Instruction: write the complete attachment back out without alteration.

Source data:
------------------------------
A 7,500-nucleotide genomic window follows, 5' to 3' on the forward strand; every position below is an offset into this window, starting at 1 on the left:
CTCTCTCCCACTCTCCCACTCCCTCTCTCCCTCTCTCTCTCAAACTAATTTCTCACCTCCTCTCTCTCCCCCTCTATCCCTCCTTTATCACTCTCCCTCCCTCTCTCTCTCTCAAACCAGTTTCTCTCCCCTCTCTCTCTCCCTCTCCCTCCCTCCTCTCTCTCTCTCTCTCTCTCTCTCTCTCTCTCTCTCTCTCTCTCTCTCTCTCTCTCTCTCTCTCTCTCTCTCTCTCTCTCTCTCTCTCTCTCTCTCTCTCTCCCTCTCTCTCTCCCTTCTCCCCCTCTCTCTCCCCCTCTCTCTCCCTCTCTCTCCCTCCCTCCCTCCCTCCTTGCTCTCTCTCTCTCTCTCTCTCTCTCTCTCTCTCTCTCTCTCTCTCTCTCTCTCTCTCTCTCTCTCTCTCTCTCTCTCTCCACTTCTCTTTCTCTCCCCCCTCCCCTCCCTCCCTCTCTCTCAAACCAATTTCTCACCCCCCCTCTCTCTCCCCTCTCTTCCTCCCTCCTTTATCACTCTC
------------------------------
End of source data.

A 7,500-nucleotide genomic window follows, 5' to 3' on the forward strand; every position below is an offset into this window, starting at 1 on the left:
CTCTCTCCCACTCTCCCACTCCCTCTCTCCCTCTCTCTCTCAAACTAATTTCTCACCTCCTCTCTCTCCCCCTCTATCCCTCCTTTATCACTCTCCCTCCCTCTCTCTCTCTCAAACCAGTTTCTCTCCCCTCTCTCTCTCCCTCTCCCTCCCTCCTCTCTCTCTCTCTCTCTCTCTCTCTCTCTCTCTCTCTCTCTCTCTCTCTCTCTCTCTCTCTCTCTCTCTCTCTCTCTCTCTCTCTCTCTCTCTCTCTCTCTCCCTCTCTCTCTCCCTTCTCCCCCTCTCTCTCCCCCTCTCTCTCCCTCTCTCTCCCTCCCTCCCTCCCTCCTTGCTCTCTCTCTCTCTCTCTCTCTCTCTCTCTCTCTCTCTCTCTCTCTCTCTCTCTCTCTCTCTCTCTCTCTCTCTCTCTCCACTTCTCTTTCTCTCCCCCCTCCCCTCCCTCCCTCTCTCTCAAACCAATTTCTCACCCCCCCTCTCTCTCCCCTCTCTTCCTCCCTCCTTTATCACTCTC